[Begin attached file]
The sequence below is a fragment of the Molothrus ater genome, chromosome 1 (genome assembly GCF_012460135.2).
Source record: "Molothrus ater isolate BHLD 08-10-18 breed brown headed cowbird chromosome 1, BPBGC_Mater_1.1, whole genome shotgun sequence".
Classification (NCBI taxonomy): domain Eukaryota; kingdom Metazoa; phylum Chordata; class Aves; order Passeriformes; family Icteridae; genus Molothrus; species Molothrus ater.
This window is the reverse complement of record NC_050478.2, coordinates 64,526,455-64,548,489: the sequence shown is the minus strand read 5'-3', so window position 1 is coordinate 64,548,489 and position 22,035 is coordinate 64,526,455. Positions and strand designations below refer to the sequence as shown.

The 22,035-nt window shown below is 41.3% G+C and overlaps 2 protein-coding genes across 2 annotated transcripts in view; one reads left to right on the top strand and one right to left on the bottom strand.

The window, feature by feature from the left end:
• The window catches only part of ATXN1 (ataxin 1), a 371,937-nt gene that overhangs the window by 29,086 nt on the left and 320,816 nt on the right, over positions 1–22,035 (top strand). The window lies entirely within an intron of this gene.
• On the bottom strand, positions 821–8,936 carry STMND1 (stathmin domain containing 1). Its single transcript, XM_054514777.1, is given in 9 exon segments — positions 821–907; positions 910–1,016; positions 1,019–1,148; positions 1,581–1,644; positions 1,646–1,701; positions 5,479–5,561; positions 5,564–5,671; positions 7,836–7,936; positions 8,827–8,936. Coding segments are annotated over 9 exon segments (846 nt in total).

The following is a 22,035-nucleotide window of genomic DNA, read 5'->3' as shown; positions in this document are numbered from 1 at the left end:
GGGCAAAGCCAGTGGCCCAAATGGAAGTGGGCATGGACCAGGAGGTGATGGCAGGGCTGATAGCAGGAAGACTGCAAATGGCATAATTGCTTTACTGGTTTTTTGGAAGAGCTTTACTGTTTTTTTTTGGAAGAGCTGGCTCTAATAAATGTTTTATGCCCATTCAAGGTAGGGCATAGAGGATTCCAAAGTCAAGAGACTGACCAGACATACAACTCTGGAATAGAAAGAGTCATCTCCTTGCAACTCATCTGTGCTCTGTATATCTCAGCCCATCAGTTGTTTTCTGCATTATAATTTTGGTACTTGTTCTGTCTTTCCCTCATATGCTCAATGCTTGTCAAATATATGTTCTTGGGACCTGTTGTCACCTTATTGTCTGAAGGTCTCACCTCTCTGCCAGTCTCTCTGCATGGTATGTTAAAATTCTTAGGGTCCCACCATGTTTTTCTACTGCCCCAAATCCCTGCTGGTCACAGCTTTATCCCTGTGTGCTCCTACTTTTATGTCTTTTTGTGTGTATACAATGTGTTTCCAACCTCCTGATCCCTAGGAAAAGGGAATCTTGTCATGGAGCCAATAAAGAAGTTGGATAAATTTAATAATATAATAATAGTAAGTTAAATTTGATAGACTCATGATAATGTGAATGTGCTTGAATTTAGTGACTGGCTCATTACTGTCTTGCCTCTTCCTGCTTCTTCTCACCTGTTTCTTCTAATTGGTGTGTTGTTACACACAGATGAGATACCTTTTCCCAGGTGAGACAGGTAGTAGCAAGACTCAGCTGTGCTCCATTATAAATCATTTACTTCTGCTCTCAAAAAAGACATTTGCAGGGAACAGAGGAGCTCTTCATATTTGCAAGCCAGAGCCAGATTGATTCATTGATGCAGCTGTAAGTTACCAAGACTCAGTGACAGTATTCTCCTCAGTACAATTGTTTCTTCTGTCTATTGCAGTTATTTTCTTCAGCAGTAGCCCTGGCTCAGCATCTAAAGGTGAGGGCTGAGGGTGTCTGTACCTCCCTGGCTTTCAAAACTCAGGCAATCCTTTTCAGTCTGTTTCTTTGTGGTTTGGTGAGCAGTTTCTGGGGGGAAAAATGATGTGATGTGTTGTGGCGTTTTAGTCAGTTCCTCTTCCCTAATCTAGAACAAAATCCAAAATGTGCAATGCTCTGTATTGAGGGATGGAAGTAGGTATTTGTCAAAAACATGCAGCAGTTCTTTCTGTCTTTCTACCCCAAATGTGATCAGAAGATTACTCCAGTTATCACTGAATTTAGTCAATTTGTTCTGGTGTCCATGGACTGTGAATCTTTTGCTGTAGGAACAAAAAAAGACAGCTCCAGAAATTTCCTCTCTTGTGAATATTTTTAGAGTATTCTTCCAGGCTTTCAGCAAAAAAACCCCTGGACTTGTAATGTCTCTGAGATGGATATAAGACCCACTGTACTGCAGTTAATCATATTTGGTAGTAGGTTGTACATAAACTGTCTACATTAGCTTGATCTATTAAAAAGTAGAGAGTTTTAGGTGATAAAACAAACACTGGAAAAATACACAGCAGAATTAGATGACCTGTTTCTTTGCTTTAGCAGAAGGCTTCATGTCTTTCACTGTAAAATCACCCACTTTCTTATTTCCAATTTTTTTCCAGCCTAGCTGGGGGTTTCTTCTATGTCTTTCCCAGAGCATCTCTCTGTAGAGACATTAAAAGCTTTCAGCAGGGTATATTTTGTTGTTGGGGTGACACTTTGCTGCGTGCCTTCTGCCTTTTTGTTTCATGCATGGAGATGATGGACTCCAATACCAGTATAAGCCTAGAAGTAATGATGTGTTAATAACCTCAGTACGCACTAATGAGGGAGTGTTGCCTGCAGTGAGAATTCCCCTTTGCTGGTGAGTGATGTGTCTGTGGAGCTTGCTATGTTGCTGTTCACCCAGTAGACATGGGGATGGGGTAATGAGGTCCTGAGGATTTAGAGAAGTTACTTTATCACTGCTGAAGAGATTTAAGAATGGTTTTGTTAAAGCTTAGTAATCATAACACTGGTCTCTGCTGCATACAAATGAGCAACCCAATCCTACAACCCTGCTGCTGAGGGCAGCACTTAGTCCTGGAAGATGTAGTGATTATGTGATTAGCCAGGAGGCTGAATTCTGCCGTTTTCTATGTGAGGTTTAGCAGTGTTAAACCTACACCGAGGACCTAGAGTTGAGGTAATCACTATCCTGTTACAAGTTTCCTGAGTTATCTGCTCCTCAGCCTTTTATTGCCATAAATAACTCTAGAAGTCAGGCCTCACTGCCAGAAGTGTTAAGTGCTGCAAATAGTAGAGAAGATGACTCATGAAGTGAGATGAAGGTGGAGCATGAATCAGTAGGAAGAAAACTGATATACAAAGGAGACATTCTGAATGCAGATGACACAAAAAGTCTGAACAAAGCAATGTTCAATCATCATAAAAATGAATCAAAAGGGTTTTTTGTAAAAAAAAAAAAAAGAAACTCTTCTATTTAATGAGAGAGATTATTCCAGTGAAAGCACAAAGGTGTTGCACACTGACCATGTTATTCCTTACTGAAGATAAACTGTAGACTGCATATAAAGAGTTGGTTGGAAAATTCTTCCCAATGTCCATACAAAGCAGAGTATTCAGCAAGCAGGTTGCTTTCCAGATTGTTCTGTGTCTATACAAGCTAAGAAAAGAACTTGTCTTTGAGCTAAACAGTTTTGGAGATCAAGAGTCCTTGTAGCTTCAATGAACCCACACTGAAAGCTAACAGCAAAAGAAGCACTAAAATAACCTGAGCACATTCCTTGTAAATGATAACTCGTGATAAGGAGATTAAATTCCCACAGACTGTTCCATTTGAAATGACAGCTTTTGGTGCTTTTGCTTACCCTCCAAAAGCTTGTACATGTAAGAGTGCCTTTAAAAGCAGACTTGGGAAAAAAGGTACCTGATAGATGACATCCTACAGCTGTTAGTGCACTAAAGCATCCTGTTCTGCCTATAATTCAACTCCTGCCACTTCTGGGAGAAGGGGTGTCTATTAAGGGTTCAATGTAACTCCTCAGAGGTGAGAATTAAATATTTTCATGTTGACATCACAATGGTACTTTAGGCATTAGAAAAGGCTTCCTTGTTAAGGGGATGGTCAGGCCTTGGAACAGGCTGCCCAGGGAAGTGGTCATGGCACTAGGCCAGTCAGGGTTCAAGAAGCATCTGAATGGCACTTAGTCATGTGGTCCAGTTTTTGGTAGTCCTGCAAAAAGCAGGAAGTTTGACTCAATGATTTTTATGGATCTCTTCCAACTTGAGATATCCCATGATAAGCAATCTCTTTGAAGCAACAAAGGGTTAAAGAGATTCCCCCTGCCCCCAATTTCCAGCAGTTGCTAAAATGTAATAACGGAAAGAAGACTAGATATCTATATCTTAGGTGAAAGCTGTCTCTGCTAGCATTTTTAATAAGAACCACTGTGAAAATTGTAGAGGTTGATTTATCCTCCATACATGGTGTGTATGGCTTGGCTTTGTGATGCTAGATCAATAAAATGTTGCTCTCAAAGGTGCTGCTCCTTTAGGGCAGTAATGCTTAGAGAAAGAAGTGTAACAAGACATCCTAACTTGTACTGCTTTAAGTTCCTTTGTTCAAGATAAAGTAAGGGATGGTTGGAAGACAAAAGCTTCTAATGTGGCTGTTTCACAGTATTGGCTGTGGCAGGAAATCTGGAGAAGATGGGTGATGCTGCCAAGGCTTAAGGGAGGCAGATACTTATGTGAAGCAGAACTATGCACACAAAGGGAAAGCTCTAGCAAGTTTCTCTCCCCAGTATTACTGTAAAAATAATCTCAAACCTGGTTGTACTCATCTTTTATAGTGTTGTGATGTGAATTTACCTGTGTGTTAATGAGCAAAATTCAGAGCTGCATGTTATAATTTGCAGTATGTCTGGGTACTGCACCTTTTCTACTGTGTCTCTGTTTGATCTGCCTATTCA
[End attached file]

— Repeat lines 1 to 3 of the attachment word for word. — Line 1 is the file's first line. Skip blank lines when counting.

The sequence below is a fragment of the Molothrus ater genome, chromosome 1 (genome assembly GCF_012460135.2).
Source record: "Molothrus ater isolate BHLD 08-10-18 breed brown headed cowbird chromosome 1, BPBGC_Mater_1.1, whole genome shotgun sequence".
Classification (NCBI taxonomy): domain Eukaryota; kingdom Metazoa; phylum Chordata; class Aves; order Passeriformes; family Icteridae; genus Molothrus; species Molothrus ater.